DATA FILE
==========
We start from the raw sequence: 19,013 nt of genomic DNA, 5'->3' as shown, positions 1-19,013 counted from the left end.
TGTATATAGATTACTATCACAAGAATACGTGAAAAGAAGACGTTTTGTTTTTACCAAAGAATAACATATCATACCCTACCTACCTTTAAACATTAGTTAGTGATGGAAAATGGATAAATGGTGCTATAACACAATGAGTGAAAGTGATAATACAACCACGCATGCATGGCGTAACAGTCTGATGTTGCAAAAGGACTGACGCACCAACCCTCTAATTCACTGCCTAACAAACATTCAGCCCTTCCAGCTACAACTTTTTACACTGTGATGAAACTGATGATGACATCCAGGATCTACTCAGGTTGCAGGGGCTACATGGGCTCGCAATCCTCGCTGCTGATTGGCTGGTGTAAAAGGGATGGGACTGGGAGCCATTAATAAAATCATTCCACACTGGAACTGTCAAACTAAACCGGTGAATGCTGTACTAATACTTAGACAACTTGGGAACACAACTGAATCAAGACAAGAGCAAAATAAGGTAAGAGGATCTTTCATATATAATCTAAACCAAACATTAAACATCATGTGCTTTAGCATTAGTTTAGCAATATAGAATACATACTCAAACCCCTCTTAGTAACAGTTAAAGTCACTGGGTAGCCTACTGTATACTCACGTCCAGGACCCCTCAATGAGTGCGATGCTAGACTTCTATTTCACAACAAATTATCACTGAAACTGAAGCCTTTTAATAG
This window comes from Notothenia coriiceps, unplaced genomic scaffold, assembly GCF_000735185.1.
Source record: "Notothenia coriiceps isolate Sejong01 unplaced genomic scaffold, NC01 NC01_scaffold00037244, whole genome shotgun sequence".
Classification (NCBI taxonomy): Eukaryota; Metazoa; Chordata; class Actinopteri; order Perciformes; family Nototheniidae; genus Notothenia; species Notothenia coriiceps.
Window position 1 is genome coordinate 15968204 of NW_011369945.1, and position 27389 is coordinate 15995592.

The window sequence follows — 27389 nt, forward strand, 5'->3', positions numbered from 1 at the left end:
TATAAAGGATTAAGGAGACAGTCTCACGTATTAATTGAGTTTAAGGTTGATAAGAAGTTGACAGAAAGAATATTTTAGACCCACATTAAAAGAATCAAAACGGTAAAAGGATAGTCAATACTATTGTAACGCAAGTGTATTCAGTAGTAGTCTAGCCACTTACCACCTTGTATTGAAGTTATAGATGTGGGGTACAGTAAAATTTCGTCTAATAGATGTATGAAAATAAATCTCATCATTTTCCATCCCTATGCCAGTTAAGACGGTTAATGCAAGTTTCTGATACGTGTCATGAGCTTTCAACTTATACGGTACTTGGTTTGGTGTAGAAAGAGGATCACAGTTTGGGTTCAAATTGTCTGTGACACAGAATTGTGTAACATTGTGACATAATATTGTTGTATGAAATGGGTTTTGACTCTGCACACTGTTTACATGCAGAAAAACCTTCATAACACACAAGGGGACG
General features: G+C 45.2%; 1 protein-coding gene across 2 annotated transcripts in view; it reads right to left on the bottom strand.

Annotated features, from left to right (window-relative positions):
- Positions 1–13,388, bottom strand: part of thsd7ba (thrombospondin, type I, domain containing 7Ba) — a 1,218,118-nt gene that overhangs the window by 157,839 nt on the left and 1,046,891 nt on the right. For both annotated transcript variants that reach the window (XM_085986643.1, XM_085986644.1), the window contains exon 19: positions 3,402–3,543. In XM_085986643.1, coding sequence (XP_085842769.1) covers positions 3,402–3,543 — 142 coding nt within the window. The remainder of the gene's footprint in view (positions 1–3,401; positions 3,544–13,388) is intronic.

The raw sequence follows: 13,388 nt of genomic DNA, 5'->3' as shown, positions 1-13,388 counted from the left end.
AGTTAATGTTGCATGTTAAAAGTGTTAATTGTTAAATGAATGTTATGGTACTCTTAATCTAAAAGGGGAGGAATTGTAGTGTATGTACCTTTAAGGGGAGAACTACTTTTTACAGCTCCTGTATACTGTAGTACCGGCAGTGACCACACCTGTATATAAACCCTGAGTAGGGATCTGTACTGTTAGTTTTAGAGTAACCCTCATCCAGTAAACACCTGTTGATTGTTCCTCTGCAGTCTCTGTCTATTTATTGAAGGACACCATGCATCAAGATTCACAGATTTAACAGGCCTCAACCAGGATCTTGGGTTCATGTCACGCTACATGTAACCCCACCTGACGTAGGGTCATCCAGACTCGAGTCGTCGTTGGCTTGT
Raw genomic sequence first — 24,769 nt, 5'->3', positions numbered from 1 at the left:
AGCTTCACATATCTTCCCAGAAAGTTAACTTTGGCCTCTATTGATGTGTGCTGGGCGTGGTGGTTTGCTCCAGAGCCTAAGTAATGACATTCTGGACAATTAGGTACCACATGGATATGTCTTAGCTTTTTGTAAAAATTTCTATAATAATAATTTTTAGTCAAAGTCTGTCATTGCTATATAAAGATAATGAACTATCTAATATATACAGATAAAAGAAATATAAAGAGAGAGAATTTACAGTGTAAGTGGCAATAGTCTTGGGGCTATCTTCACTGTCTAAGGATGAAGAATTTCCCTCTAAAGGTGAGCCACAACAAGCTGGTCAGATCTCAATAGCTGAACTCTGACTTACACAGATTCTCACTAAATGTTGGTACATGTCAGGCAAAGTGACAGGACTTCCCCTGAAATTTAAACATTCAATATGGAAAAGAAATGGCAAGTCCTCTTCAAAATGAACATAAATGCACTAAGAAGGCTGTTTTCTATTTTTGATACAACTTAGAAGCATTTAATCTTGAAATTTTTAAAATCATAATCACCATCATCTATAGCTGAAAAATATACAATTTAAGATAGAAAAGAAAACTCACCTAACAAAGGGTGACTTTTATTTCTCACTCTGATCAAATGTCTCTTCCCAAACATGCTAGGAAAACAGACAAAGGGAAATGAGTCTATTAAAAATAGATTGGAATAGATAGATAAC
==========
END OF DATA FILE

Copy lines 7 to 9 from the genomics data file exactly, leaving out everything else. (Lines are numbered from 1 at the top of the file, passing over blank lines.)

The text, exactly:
The window sequence follows — 27389 nt, forward strand, 5'->3', positions numbered from 1 at the left end:
TATAAAGGATTAAGGAGACAGTCTCACGTATTAATTGAGTTTAAGGTTGATAAGAAGTTGACAGAAAGAATATTTTAGACCCACATTAAAAGAATCAAAACGGTAAAAGGATAGTCAATACTATTGTAACGCAAGTGTATTCAGTAGTAGTCTAGCCACTTACCACCTTGTATTGAAGTTATAGATGTGGGGTACAGTAAAATTTCGTCTAATAGATGTATGAAAATAAATCTCATCATTTTCCATCCCTATGCCAGTTAAGACGGTTAATGCAAGTTTCTGATACGTGTCATGAGCTTTCAACTTATACGGTACTTGGTTTGGTGTAGAAAGAGGATCACAGTTTGGGTTCAAATTGTCTGTGACACAGAATTGTGTAACATTGTGACATAATATTGTTGTATGAAATGGGTTTTGACTCTGCACACTGTTTACATGCAGAAAAACCTTCATAACACACAAGGGGACG
General features: G+C 45.2%; 1 protein-coding gene across 2 annotated transcripts in view; it reads right to left on the bottom strand.